TRENTON, N.J. – New Jersey doctor whom health officials suspect was the source of a hepatitis B outbreak had his medical license suspended indefinitely on Wednesday by state regulators.
Nearly 3,000 of Dr. Parvez Dara's patients have been warned to get tested after five cancer patients tested positive for the disease, which is transmitted through exposure to infected blood and can cause serious liver damage.
The state is still investigating the outbreak.
Members of the state Board of Medical Examiners decided to temporarily suspend the Ocean County oncologist's license on an emergency basis on Friday. On Wednesday, the full board voted to continue the suspension.
Dara's attorney, Robert Conroy, says there is no direct evidence that the hepatitis cases are linked to him. He asked the board on Wednesday to reinstate the doctor's license or at least allow him to perform consultations and exams, which the board declined to do.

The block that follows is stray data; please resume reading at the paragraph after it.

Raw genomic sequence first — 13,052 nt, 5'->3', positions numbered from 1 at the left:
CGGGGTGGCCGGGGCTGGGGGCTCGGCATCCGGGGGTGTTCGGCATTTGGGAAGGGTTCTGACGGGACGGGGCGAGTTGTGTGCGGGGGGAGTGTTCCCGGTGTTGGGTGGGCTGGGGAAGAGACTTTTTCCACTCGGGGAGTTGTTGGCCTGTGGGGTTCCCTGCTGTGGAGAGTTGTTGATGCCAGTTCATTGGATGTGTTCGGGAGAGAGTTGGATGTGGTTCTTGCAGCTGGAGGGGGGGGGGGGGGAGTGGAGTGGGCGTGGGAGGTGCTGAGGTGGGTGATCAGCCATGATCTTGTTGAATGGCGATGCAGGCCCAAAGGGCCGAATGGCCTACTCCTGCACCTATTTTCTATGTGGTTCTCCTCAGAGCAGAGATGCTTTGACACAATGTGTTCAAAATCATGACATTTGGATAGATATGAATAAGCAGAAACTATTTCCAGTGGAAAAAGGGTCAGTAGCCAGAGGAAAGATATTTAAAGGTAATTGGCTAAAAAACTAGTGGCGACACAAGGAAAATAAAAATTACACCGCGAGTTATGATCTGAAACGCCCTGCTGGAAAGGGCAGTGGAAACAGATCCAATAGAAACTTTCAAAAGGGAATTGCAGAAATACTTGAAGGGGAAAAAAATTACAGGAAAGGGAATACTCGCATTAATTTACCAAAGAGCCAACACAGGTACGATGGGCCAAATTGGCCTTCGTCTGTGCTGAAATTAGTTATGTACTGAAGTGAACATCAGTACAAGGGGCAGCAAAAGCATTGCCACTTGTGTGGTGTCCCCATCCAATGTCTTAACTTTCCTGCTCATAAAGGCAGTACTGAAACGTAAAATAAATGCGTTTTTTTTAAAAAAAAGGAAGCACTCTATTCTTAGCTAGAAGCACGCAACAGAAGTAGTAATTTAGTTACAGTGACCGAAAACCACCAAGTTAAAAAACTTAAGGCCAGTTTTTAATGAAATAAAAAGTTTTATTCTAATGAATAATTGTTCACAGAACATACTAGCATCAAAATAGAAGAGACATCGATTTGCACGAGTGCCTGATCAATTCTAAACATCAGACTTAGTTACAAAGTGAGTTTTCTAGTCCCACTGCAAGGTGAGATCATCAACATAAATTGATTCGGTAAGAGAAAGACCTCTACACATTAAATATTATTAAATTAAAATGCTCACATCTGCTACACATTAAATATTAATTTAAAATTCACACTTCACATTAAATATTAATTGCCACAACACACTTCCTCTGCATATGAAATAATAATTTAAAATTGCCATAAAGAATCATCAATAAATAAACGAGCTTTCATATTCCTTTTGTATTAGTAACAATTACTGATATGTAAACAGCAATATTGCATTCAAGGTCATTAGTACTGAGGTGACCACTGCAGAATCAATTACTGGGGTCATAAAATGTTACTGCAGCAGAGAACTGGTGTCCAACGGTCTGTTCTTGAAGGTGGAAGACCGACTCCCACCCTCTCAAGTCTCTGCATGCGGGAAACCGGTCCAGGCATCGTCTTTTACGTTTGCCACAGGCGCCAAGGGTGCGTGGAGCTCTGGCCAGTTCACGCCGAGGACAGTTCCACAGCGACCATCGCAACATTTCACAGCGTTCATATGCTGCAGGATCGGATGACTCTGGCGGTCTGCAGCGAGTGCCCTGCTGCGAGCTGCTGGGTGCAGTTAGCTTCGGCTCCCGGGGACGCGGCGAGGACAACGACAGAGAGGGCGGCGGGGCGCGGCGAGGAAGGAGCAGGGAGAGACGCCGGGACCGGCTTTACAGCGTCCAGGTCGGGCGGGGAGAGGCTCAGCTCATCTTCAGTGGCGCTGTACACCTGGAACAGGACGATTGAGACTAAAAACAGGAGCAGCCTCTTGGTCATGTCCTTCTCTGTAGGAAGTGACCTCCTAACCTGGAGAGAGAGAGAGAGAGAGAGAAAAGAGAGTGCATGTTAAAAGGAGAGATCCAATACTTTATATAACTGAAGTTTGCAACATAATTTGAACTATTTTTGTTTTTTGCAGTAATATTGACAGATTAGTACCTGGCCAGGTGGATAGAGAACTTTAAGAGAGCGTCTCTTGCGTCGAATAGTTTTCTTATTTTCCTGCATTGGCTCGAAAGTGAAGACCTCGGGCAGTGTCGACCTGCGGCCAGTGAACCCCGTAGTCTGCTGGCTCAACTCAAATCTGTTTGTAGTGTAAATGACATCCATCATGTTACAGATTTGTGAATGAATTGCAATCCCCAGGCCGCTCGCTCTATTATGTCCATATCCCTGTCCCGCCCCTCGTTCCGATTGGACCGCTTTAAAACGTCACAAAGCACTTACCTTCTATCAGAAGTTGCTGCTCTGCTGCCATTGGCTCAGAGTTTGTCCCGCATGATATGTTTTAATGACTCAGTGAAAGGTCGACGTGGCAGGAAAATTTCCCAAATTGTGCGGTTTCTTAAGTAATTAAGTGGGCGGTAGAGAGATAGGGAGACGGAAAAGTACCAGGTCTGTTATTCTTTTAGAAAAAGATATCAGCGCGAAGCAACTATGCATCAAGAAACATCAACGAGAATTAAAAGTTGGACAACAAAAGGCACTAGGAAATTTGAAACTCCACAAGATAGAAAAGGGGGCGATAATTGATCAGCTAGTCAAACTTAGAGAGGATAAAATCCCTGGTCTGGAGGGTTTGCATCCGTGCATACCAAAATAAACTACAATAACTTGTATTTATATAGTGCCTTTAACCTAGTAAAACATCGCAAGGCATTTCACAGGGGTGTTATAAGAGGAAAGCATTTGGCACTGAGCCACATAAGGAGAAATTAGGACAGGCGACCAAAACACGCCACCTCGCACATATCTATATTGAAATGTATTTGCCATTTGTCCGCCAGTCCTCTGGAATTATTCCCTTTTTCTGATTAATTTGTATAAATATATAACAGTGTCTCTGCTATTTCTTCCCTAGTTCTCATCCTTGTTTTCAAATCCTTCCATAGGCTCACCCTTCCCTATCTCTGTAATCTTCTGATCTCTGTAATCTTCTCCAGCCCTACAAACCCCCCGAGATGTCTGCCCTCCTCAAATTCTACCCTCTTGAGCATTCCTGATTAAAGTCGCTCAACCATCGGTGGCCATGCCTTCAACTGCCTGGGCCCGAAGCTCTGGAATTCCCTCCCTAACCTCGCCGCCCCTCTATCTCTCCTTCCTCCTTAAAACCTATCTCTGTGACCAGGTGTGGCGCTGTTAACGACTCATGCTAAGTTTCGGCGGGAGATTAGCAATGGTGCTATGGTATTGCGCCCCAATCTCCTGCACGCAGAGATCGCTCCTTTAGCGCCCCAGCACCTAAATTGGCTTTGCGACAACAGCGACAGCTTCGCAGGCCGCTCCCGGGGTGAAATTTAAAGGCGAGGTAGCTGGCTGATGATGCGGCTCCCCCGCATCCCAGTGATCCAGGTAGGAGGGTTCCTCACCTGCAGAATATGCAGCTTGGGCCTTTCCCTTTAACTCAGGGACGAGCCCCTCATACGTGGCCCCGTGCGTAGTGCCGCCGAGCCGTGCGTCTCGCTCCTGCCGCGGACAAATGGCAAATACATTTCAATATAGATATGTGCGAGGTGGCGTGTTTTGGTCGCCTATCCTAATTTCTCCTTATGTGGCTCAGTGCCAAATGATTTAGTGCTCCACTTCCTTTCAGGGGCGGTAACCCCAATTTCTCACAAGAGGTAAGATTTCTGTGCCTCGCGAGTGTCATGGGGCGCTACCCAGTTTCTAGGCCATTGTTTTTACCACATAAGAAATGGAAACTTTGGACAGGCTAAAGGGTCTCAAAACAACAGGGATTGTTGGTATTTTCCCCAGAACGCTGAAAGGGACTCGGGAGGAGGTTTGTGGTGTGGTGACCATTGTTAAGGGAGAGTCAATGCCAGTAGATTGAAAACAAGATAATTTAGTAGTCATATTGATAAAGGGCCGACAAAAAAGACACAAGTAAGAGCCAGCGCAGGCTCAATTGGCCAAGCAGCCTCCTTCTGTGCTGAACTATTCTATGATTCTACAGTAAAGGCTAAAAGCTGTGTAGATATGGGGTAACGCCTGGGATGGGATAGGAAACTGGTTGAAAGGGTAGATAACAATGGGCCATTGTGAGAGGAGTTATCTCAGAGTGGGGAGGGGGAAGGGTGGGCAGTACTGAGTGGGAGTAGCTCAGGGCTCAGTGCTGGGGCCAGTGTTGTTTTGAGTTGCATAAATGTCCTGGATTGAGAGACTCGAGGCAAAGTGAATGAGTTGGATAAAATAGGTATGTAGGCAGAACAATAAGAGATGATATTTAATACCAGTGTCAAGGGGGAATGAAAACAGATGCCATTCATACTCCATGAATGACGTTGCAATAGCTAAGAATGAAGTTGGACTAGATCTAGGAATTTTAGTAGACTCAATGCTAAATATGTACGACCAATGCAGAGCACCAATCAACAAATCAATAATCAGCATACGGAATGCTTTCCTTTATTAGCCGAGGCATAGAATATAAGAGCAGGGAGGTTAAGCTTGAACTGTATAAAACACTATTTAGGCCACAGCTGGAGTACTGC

Conroy said Dara would immediately appeal the decision. Dara, who attended the hearing, declined to comment.
The state moved to suspend Dara's license after health officials discovered that five people recently diagnosed with the disease in Ocean County share the same doctor.
Health inspectors visited Dara's office in March and described conditions there as unsanitary. The inspectors said they found blood on the floor of a room where chemotherapy was administered, blood in a bin where blood vials were stored, unsterile saline and gauze and open medication vials.
Inspectors also cited problems with cross-contamination of pens, refrigerators and countertops; use of contaminated gloves; and misuse of antiseptics, among other health code violations.
Following the inspection, county health officials sent a March 28 letter to Dara's patients warning them of the risk and suggesting they be tested for the liver diseases hepatitis B and hepatitis C and for HIV, the virus that causes AIDS.
Dara, originally from Pakistan, has been practicing at his Toms River office for 23 years. He estimated that he sees between 45 and 60 patients a day, with about a dozen receiving chemotherapy each day.